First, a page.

“Now, that’s quite enough of that,” the leader snapped. “Women die as easily as men, and if necessary, we must all be ready to drive a sword through one. If they’re Tanaverian, they certainly won’t be unwilling to kill us.”

“Who said anything about killing men?” Salintia asked sharply.

Honir sighed. “All right. Let’s put it this way. Salintia and Yiratam will talk their way across the border, Forat will play assassin, and I will make the call as to what, exactly, we’re going to do.”

“Brilliant, sir!” Yiratam cried. There was a tinge of sarcasm in his voice, but the leader ignored it.

“Now, come on. The earlier we get there, the better chance we’ve got.”

The foursome of spies walked in silence, always looking over their shoulders or at the underbrush on either side. It was a beautiful June morning, but this close to the world’s only Malthanian nation, that hardly counted for anything, except, of course, that it meant that the Goddess was happy, and not in the mood for sending down torrential floods.

A twig cracked, and the party froze. The poor, ignorant doe running across the road barely took a step before she was coated in short, throwing knives. Clearing his throat with embarrassment, Forat walked over and retrieved his weapons. Wiping them on some large leaves, he silently replaced the knives and returned to the back of the group.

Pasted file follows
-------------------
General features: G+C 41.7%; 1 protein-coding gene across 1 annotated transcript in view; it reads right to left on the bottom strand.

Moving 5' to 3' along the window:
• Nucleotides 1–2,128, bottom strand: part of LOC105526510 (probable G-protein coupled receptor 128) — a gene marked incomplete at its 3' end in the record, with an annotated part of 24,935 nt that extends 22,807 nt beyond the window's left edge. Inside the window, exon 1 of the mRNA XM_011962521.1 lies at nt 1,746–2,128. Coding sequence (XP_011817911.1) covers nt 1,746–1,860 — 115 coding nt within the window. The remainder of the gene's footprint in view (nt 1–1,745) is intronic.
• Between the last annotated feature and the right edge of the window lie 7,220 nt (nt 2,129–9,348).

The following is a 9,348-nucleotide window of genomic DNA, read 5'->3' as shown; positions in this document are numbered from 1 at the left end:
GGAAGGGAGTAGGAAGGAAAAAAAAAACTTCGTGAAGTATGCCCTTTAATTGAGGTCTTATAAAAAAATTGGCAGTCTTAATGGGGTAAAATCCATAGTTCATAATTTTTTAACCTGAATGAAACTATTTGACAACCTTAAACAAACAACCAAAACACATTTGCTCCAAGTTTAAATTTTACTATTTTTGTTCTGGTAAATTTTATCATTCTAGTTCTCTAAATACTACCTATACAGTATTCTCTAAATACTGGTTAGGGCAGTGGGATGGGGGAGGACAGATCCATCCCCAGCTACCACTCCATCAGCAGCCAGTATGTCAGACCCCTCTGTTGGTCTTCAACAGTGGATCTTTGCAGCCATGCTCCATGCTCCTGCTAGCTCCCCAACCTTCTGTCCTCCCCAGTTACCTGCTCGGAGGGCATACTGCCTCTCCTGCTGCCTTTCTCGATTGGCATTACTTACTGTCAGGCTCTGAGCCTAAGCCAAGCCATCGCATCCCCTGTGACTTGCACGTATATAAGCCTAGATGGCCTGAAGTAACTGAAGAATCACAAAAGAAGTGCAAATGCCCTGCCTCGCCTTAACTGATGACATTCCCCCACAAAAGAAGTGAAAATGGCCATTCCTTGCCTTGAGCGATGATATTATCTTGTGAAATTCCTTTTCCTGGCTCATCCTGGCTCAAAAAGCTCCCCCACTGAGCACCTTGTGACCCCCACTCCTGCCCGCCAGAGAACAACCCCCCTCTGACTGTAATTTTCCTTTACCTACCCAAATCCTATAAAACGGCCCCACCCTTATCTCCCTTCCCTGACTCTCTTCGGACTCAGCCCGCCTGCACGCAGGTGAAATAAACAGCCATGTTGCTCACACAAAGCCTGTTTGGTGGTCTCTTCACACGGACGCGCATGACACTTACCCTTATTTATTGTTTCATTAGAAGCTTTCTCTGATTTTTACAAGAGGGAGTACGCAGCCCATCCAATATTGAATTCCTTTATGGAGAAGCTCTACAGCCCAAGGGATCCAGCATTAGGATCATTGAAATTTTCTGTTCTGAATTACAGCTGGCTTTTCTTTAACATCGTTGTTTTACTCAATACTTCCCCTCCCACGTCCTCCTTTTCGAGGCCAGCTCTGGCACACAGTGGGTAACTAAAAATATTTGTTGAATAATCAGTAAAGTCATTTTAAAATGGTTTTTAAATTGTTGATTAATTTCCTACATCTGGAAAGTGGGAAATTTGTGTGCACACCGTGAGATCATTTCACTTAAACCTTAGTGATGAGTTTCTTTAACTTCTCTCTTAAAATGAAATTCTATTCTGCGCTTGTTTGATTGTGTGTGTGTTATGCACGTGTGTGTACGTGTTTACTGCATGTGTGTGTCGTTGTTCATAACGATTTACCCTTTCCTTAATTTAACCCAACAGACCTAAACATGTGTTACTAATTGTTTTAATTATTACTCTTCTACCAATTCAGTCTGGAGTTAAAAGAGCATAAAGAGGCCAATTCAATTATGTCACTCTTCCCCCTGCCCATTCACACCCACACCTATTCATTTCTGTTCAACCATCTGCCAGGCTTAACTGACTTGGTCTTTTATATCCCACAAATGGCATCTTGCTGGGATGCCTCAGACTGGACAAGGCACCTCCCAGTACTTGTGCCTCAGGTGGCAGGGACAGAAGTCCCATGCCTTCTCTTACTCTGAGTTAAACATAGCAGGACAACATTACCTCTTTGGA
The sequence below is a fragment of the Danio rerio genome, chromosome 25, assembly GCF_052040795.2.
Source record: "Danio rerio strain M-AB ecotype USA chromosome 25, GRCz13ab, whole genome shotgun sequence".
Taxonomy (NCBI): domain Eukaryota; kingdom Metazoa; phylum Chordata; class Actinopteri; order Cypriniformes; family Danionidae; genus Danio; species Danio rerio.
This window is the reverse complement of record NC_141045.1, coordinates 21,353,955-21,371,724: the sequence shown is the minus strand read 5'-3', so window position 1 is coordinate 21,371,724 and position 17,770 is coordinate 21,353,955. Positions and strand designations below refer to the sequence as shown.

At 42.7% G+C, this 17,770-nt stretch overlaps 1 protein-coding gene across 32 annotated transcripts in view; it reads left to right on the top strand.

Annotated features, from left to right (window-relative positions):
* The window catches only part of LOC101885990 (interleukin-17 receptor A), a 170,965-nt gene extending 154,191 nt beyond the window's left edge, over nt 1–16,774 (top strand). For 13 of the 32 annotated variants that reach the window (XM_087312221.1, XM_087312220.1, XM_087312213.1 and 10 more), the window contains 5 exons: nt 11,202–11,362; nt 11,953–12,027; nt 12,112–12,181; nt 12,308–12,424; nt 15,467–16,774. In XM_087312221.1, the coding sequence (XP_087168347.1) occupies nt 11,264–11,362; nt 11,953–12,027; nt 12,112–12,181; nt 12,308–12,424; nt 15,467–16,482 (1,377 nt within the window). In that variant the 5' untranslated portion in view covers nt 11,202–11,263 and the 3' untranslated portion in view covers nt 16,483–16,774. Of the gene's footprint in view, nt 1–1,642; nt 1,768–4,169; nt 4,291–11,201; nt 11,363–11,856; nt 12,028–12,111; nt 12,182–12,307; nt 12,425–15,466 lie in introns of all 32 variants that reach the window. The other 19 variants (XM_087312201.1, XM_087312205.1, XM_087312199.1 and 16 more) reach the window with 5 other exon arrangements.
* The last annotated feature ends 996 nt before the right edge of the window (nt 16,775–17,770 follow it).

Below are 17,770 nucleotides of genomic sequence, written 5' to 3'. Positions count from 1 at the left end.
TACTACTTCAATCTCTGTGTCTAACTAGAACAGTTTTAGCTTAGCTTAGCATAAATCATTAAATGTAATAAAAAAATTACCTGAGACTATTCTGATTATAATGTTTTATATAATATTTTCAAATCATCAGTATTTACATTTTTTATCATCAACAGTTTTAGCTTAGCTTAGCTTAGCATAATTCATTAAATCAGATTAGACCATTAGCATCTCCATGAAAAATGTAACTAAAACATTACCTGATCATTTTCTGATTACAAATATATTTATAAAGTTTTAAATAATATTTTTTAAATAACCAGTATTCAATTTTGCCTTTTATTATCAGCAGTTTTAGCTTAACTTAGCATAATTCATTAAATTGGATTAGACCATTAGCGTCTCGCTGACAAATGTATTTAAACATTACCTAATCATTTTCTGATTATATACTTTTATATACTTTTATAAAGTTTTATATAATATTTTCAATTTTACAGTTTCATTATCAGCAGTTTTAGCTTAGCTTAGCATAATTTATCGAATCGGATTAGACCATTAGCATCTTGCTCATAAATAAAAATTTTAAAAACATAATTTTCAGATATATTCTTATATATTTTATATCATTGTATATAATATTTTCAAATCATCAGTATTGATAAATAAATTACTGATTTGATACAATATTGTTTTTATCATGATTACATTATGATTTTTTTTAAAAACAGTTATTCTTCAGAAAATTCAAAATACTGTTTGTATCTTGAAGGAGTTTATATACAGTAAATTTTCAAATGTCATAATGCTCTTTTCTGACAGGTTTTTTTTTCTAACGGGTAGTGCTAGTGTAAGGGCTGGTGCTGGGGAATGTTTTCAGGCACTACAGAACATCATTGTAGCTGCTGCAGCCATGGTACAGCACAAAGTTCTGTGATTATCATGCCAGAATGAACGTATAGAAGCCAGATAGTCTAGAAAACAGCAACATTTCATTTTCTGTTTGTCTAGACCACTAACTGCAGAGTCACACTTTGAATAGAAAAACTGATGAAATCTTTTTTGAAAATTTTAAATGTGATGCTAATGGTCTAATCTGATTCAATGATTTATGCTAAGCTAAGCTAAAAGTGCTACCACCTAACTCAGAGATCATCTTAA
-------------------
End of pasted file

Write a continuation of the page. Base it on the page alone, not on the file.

An hour later, at around eight thirty in the morning, the trees parted to reveal a slow, meandering river over forty feet across. A small island sat in the middle, with foot-high grass, a single, scraggly tree, and a sign that read:

Malthanian Realm of

“We can cross it,” Honir said indifferently. “As long as it’s not too deep.”

Salintia studied the muddy water. “Couldn’t be more than five feet at the center,” she remarked.

“Then everybody grit your teeth, and step in. It’s going to be very, very cold.”

The leader couldn’t have been more correct. As each party member stepped in, they gave a small, involuntary gasp of surprise. They were in the northern third of the world, and if the weather was pleasant enough, the water could keep dead fish preserved for half a year.